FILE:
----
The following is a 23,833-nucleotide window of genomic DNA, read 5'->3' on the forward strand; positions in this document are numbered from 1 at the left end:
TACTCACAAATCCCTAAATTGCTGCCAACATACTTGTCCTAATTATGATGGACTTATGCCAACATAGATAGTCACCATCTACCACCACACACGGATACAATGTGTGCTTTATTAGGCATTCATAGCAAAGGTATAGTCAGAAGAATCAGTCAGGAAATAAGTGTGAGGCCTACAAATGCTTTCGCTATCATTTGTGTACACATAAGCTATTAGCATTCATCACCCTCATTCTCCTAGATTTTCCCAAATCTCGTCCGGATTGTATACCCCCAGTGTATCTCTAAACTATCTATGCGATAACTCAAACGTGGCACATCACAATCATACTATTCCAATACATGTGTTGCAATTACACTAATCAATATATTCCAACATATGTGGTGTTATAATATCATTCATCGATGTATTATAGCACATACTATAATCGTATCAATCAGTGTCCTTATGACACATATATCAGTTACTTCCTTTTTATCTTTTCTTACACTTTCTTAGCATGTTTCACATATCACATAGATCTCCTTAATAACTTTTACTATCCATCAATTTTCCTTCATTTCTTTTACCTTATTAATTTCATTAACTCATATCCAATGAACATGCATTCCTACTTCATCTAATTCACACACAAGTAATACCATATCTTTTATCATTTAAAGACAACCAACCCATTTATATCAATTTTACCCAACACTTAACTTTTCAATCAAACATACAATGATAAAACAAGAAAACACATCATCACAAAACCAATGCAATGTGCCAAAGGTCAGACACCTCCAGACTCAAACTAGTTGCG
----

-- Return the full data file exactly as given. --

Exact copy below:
The following is a 23,833-nucleotide window of genomic DNA, read 5'->3' on the forward strand; positions in this document are numbered from 1 at the left end:
TACTCACAAATCCCTAAATTGCTGCCAACATACTTGTCCTAATTATGATGGACTTATGCCAACATAGATAGTCACCATCTACCACCACACACGGATACAATGTGTGCTTTATTAGGCATTCATAGCAAAGGTATAGTCAGAAGAATCAGTCAGGAAATAAGTGTGAGGCCTACAAATGCTTTCGCTATCATTTGTGTACACATAAGCTATTAGCATTCATCACCCTCATTCTCCTAGATTTTCCCAAATCTCGTCCGGATTGTATACCCCCAGTGTATCTCTAAACTATCTATGCGATAACTCAAACGTGGCACATCACAATCATACTATTCCAATACATGTGTTGCAATTACACTAATCAATATATTCCAACATATGTGGTGTTATAATATCATTCATCGATGTATTATAGCACATACTATAATCGTATCAATCAGTGTCCTTATGACACATATATCAGTTACTTCCTTTTTATCTTTTCTTACACTTTCTTAGCATGTTTCACATATCACATAGATCTCCTTAATAACTTTTACTATCCATCAATTTTCCTTCATTTCTTTTACCTTATTAATTTCATTAACTCATATCCAATGAACATGCATTCCTACTTCATCTAATTCACACACAAGTAATACCATATCTTTTATCATTTAAAGACAACCAACCCATTTATATCAATTTTACCCAACACTTAACTTTTCAATCAAACATACAATGATAAAACAAGAAAACACATCATCACAAAACCAATGCAATGTGCCAAAGGTCAGACACCTCCAGACTCAAACTAGTTGCG